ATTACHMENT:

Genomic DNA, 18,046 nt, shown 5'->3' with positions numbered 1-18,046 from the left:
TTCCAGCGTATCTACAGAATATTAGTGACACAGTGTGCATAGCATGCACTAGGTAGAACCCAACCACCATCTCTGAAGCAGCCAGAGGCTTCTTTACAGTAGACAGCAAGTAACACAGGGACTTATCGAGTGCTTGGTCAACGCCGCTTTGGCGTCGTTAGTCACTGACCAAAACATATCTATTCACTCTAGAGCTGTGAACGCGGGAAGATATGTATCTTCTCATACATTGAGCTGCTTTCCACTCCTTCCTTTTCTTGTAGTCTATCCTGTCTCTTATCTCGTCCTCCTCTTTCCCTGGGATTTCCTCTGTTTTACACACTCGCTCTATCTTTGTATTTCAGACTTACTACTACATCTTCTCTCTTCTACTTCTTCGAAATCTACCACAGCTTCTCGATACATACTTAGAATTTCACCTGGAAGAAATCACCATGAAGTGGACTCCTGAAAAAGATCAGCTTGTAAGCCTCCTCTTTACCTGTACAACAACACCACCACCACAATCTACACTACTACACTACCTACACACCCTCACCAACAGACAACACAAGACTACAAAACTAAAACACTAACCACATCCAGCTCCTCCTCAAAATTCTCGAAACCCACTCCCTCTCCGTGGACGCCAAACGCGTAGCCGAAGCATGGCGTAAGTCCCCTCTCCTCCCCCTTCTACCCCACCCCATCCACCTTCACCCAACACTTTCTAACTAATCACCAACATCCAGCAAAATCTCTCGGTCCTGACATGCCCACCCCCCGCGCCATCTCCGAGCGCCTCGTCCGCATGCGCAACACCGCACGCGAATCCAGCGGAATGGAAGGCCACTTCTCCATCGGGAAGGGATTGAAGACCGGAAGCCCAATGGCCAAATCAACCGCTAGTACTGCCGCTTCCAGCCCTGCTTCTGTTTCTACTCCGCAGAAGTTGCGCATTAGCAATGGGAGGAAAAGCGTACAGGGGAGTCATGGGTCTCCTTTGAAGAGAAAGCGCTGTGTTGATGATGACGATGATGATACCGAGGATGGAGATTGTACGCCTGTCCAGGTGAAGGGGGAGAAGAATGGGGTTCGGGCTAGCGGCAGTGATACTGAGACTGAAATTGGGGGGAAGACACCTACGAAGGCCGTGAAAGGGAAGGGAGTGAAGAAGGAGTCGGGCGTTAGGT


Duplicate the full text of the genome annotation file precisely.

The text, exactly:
Genomic DNA, 18,046 nt, shown 5'->3' with positions numbered 1-18,046 from the left:
TTCCAGCGTATCTACAGAATATTAGTGACACAGTGTGCATAGCATGCACTAGGTAGAACCCAACCACCATCTCTGAAGCAGCCAGAGGCTTCTTTACAGTAGACAGCAAGTAACACAGGGACTTATCGAGTGCTTGGTCAACGCCGCTTTGGCGTCGTTAGTCACTGACCAAAACATATCTATTCACTCTAGAGCTGTGAACGCGGGAAGATATGTATCTTCTCATACATTGAGCTGCTTTCCACTCCTTCCTTTTCTTGTAGTCTATCCTGTCTCTTATCTCGTCCTCCTCTTTCCCTGGGATTTCCTCTGTTTTACACACTCGCTCTATCTTTGTATTTCAGACTTACTACTACATCTTCTCTCTTCTACTTCTTCGAAATCTACCACAGCTTCTCGATACATACTTAGAATTTCACCTGGAAGAAATCACCATGAAGTGGACTCCTGAAAAAGATCAGCTTGTAAGCCTCCTCTTTACCTGTACAACAACACCACCACCACAATCTACACTACTACACTACCTACACACCCTCACCAACAGACAACACAAGACTACAAAACTAAAACACTAACCACATCCAGCTCCTCCTCAAAATTCTCGAAACCCACTCCCTCTCCGTGGACGCCAAACGCGTAGCCGAAGCATGGCGTAAGTCCCCTCTCCTCCCCCTTCTACCCCACCCCATCCACCTTCACCCAACACTTTCTAACTAATCACCAACATCCAGCAAAATCTCTCGGTCCTGACATGCCCACCCCCCGCGCCATCTCCGAGCGCCTCGTCCGCATGCGCAACACCGCACGCGAATCCAGCGGAATGGAAGGCCACTTCTCCATCGGGAAGGGATTGAAGACCGGAAGCCCAATGGCCAAATCAACCGCTAGTACTGCCGCTTCCAGCCCTGCTTCTGTTTCTACTCCGCAGAAGTTGCGCATTAGCAATGGGAGGAAAAGCGTACAGGGGAGTCATGGGTCTCCTTTGAAGAGAAAGCGCTGTGTTGATGATGACGATGATGATACCGAGGATGGAGATTGTACGCCTGTCCAGGTGAAGGGGGAGAAGAATGGGGTTCGGGCTAGCGGCAGTGATACTGAGACTGAAATTGGGGGGAAGACACCTACGAAGGCCGTGAAAGGGAAGGGAGTGAAGAAGGAGTCGGGCGTTAGGT